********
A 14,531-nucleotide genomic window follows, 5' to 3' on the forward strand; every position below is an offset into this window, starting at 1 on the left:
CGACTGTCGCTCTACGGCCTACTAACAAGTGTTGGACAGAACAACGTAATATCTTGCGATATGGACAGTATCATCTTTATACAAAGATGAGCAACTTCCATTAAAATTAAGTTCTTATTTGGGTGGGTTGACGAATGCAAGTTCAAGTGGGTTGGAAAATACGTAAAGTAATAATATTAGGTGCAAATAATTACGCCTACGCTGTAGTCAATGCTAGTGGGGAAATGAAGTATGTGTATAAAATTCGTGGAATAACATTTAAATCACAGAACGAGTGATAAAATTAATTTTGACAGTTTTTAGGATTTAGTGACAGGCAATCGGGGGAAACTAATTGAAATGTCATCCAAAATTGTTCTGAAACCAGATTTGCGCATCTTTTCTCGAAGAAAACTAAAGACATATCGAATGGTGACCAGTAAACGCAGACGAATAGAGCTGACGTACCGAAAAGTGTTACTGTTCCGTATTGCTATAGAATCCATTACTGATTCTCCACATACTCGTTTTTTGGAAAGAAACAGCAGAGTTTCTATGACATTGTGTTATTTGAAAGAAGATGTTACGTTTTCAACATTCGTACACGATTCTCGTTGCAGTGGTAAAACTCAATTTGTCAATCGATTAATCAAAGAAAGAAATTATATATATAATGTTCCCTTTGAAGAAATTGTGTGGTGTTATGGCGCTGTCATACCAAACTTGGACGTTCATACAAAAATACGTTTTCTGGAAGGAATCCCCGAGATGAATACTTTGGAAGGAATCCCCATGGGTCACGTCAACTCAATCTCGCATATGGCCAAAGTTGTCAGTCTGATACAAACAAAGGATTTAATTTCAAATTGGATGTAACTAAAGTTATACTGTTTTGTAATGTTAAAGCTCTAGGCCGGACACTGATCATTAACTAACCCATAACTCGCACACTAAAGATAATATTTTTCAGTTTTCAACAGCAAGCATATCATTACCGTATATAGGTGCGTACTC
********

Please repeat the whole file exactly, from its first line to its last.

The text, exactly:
A 14,531-nucleotide genomic window follows, 5' to 3' on the forward strand; every position below is an offset into this window, starting at 1 on the left:
CGACTGTCGCTCTACGGCCTACTAACAAGTGTTGGACAGAACAACGTAATATCTTGCGATATGGACAGTATCATCTTTATACAAAGATGAGCAACTTCCATTAAAATTAAGTTCTTATTTGGGTGGGTTGACGAATGCAAGTTCAAGTGGGTTGGAAAATACGTAAAGTAATAATATTAGGTGCAAATAATTACGCCTACGCTGTAGTCAATGCTAGTGGGGAAATGAAGTATGTGTATAAAATTCGTGGAATAACATTTAAATCACAGAACGAGTGATAAAATTAATTTTGACAGTTTTTAGGATTTAGTGACAGGCAATCGGGGGAAACTAATTGAAATGTCATCCAAAATTGTTCTGAAACCAGATTTGCGCATCTTTTCTCGAAGAAAACTAAAGACATATCGAATGGTGACCAGTAAACGCAGACGAATAGAGCTGACGTACCGAAAAGTGTTACTGTTCCGTATTGCTATAGAATCCATTACTGATTCTCCACATACTCGTTTTTTGGAAAGAAACAGCAGAGTTTCTATGACATTGTGTTATTTGAAAGAAGATGTTACGTTTTCAACATTCGTACACGATTCTCGTTGCAGTGGTAAAACTCAATTTGTCAATCGATTAATCAAAGAAAGAAATTATATATATAATGTTCCCTTTGAAGAAATTGTGTGGTGTTATGGCGCTGTCATACCAAACTTGGACGTTCATACAAAAATACGTTTTCTGGAAGGAATCCCCGAGATGAATACTTTGGAAGGAATCCCCATGGGTCACGTCAACTCAATCTCGCATATGGCCAAAGTTGTCAGTCTGATACAAACAAAGGATTTAATTTCAAATTGGATGTAACTAAAGTTATACTGTTTTGTAATGTTAAAGCTCTAGGCCGGACACTGATCATTAACTAACCCATAACTCGCACACTAAAGATAATATTTTTCAGTTTTCAACAGCAAGCATATCATTACCGTATATAGGTGCGTACTC